Dietary restriction and life span in male and hermaphrodite worms
An organism's lifespan is known to be affected by its sex and diet, but where these two factors overlap biologically is not well understood. Researchers in Japan looked for clues in worms–C. elegans–that have two sexes: hermaphrodite or male. They found that hermaphrodite worms can live over two weeks longer when put on various forms of dietary restriction, whereas male worms show no change in lifespan. Males were only responsive to dietary restriction if there were mutations in a steroid hormone receptor linked to sex determination. The work appears December 26 in Cell Reports.
"We hope that this study will help answer our fundamental questions of how ageing evolves and how lifespans are determined," says first author Sakiko Honjoh, now at University of Tsukuba and who conducted the work in the lab of Eisuke Nishida at Kyoto University.
Behaviorally, the hermaphrodites and the males reacted in opposite ways when faced with the same dietary restriction conditions: the hermaphrodites would immediately stop mating and saw an increase in their lifespan, whereas the males continued in their reproductive behaviors and lived for the same amount of time. The researchers posit that the hermaphrodites have evolved to stop their reproductive activities until their environment is favorable again.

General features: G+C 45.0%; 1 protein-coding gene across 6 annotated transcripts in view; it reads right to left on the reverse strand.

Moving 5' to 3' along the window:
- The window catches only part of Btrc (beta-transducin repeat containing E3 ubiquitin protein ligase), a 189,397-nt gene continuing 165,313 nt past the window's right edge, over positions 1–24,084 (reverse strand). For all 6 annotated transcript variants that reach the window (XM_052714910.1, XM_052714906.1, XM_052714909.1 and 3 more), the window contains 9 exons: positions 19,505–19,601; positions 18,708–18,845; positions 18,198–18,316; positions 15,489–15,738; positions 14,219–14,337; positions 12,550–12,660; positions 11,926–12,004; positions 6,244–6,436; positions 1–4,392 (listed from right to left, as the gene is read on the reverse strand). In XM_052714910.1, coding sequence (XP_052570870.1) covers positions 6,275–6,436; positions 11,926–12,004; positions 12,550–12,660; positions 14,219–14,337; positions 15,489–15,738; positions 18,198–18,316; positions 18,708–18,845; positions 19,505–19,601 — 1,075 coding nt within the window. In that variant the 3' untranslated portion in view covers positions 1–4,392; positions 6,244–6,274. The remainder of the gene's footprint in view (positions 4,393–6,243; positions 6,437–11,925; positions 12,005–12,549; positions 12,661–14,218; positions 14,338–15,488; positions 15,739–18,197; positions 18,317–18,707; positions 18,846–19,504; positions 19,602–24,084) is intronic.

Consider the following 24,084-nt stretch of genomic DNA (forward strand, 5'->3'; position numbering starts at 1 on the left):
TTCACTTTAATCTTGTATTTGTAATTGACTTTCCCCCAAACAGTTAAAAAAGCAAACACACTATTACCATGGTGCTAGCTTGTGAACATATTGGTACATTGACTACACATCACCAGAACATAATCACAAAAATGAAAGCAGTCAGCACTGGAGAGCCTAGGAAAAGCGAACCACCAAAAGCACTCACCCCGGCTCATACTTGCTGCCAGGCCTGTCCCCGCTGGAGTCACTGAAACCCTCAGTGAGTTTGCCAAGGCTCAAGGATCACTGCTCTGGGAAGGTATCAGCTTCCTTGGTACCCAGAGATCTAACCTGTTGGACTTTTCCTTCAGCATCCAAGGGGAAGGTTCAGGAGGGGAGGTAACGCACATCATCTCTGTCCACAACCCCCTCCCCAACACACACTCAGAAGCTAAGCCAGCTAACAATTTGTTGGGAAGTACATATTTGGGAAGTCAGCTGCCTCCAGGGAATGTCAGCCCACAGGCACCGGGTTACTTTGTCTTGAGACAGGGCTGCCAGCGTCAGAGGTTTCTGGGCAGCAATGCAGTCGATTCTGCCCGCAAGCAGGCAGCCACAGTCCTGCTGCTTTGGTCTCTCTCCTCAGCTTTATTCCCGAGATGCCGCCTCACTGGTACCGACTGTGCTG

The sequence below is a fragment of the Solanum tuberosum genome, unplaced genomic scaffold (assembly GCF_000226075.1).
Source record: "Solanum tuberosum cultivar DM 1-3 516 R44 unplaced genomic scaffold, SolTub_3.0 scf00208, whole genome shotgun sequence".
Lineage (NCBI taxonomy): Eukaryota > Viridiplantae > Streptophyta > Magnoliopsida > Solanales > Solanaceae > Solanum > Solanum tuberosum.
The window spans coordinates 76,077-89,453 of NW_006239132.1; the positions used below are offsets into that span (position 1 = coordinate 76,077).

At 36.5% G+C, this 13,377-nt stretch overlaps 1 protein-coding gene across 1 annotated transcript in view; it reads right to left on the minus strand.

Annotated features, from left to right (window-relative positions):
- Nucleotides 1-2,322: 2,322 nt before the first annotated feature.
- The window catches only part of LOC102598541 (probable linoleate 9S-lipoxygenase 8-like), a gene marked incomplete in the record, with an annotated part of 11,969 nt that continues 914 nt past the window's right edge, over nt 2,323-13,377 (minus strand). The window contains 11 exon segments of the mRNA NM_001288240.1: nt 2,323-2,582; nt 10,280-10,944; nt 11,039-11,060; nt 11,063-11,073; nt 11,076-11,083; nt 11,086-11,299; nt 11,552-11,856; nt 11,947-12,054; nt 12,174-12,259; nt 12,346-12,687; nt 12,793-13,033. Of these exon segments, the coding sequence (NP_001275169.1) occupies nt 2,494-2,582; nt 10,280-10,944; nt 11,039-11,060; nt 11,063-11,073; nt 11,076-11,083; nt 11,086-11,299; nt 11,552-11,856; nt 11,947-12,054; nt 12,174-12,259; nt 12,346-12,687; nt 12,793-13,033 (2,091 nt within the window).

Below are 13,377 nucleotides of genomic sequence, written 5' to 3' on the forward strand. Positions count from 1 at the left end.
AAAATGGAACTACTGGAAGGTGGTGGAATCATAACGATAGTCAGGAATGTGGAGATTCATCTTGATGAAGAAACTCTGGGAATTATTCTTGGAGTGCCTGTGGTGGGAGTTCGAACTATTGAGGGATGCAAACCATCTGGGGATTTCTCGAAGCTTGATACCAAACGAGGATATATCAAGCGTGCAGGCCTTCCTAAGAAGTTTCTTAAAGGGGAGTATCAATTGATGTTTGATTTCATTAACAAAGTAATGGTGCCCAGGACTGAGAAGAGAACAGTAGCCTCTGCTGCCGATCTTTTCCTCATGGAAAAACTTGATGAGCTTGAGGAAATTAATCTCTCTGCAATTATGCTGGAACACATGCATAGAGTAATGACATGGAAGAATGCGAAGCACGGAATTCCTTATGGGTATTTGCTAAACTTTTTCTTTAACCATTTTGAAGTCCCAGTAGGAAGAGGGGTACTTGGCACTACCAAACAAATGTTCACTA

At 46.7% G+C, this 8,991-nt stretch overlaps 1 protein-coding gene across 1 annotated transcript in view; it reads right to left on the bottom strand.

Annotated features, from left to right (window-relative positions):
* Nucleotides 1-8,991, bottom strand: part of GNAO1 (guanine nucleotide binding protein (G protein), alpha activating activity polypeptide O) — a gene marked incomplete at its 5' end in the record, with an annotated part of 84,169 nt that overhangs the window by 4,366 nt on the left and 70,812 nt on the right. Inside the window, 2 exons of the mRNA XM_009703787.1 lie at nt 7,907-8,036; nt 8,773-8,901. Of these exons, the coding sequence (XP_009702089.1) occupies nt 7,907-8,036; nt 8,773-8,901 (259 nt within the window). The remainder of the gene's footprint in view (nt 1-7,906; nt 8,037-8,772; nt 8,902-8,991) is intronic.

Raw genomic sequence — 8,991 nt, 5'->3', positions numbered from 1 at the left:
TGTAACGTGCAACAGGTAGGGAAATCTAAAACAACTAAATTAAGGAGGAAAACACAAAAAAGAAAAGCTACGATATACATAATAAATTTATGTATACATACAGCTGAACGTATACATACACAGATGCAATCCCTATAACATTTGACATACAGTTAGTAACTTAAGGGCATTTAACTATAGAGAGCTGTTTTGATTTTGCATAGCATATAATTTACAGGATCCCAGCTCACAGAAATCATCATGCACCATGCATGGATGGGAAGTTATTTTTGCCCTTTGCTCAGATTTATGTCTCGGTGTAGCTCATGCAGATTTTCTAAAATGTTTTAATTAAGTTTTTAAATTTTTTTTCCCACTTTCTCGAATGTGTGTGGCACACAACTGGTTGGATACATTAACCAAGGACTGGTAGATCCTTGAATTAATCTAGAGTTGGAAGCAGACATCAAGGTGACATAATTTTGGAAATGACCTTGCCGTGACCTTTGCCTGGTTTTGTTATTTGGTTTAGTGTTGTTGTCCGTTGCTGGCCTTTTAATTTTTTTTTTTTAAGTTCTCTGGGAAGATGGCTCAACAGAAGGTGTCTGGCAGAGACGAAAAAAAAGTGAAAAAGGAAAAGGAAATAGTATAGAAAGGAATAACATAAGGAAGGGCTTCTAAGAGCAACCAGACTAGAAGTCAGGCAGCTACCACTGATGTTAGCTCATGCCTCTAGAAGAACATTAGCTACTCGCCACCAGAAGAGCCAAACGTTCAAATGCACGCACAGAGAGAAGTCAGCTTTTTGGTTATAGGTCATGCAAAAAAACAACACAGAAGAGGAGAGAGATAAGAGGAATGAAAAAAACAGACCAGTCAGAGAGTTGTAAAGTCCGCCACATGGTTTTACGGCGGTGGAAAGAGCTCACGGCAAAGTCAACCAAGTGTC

One of the key differences between male worms and hermaphrodite worms is a pathway related to sex determination, specifically a steroid hormone receptor DAF-12. The researchers wondered whether there was also a link to dietary restriction. They found that DAF-12 was not helping the hermaphrodites live longer but was instead suppressing longevity in males. To test this further, the researchers studied males with a mutated DAF-12 pathway and observed that they lived 20 days longer, just like the hermaphrodites.
"In most species, both sexes are needed for the succession of the species and both show longevity responses during diet restriction. C. elegans male is a rare case where they are not required for the short-term succession," says Honjoh.
This work was supported by the Ministry of Education, Culture, Sports, Science, and Technology of Japan and the NIH Natioanl Center for Research Resources.
Cell Reports, Honjoh et al.: "The Sexual Dimorphism of Dietary Restriction Responsiveness in C. elegans" http://www.cell.com/cell-reports/fulltext/S2211-1247(17)31792-8
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